• 9 Responses to “some angels are fiends”

    1. [13] For such false apostles are deceitful workmen, transforming themselves into the apostles of Christ. [14] And no wonder: for Satan himself transformeth himself into an angel of light. [15] Therefore it is no great thing if his ministers be transformed as the ministers of justice, whose end shall be according to their works.
      –II Corinthians XI: 13-15 (DRV)

      Excellent ideas. If one pursues actually Satanic literature through the ages and not Hollywood’s treatment of it, Satanists see themselves as the good ones. Satan’s Latin name Lucifer means”the bringer of Light” and he is sometimes identified with deities such as Prometheus (who defied the gods to bring fire to man) or Loki (who used Hodur to kill Baldur to bring the necessary winter, a time of rest). All three are thrown out of their cosmologies, chained or punished for eternity.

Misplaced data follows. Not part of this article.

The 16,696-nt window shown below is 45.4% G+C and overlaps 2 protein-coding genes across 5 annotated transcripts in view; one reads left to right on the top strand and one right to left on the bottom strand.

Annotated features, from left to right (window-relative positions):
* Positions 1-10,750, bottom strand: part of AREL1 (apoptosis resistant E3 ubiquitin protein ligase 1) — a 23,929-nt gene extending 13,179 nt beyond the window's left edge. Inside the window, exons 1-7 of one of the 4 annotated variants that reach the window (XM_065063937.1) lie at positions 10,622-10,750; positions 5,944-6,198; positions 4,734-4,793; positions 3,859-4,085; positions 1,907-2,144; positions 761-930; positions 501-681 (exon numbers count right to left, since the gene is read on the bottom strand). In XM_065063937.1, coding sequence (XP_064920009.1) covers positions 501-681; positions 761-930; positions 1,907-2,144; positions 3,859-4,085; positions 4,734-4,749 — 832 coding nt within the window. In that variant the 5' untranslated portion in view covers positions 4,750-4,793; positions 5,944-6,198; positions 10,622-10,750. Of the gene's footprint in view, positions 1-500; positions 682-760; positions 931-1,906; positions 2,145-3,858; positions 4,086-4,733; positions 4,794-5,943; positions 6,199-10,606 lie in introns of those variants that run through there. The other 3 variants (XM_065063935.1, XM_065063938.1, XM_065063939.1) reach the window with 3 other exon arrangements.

Now, if these rebel angels consider themselves right….well, it follows tyour reasoning perfectly. Good article!

    2. And in response to Baalzebul’s appearance, check out the description of angels in prophetic and apocalyptic literature such as Ezekiel or Revelation